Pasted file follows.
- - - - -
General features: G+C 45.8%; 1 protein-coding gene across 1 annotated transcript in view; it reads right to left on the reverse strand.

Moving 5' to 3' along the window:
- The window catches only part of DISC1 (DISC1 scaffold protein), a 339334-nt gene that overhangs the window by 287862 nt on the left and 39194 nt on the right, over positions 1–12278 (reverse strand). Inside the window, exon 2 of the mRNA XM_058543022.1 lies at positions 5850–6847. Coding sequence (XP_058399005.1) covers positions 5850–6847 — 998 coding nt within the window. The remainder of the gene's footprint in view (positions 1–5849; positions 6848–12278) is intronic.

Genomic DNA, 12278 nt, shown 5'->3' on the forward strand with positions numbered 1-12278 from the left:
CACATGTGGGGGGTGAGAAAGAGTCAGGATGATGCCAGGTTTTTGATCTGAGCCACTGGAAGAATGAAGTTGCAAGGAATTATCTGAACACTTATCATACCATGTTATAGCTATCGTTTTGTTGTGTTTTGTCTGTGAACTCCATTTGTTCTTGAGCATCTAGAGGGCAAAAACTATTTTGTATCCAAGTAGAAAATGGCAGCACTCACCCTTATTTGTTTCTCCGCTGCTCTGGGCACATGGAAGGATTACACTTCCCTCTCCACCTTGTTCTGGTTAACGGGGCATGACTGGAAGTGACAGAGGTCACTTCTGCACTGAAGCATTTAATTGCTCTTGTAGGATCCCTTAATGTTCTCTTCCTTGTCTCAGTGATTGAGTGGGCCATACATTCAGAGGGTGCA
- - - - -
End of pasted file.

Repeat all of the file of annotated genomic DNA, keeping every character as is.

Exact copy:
General features: G+C 45.8%; 1 protein-coding gene across 1 annotated transcript in view; it reads right to left on the reverse strand.

Moving 5' to 3' along the window:
- The window catches only part of DISC1 (DISC1 scaffold protein), a 339334-nt gene that overhangs the window by 287862 nt on the left and 39194 nt on the right, over positions 1–12278 (reverse strand). Inside the window, exon 2 of the mRNA XM_058543022.1 lies at positions 5850–6847. Coding sequence (XP_058399005.1) covers positions 5850–6847 — 998 coding nt within the window. The remainder of the gene's footprint in view (positions 1–5849; positions 6848–12278) is intronic.

Genomic DNA, 12278 nt, shown 5'->3' on the forward strand with positions numbered 1-12278 from the left:
CACATGTGGGGGGTGAGAAAGAGTCAGGATGATGCCAGGTTTTTGATCTGAGCCACTGGAAGAATGAAGTTGCAAGGAATTATCTGAACACTTATCATACCATGTTATAGCTATCGTTTTGTTGTGTTTTGTCTGTGAACTCCATTTGTTCTTGAGCATCTAGAGGGCAAAAACTATTTTGTATCCAAGTAGAAAATGGCAGCACTCACCCTTATTTGTTTCTCCGCTGCTCTGGGCACATGGAAGGATTACACTTCCCTCTCCACCTTGTTCTGGTTAACGGGGCATGACTGGAAGTGACAGAGGTCACTTCTGCACTGAAGCATTTAATTGCTCTTGTAGGATCCCTTAATGTTCTCTTCCTTGTCTCAGTGATTGAGTGGGCCATACATTCAGAGGGTGCA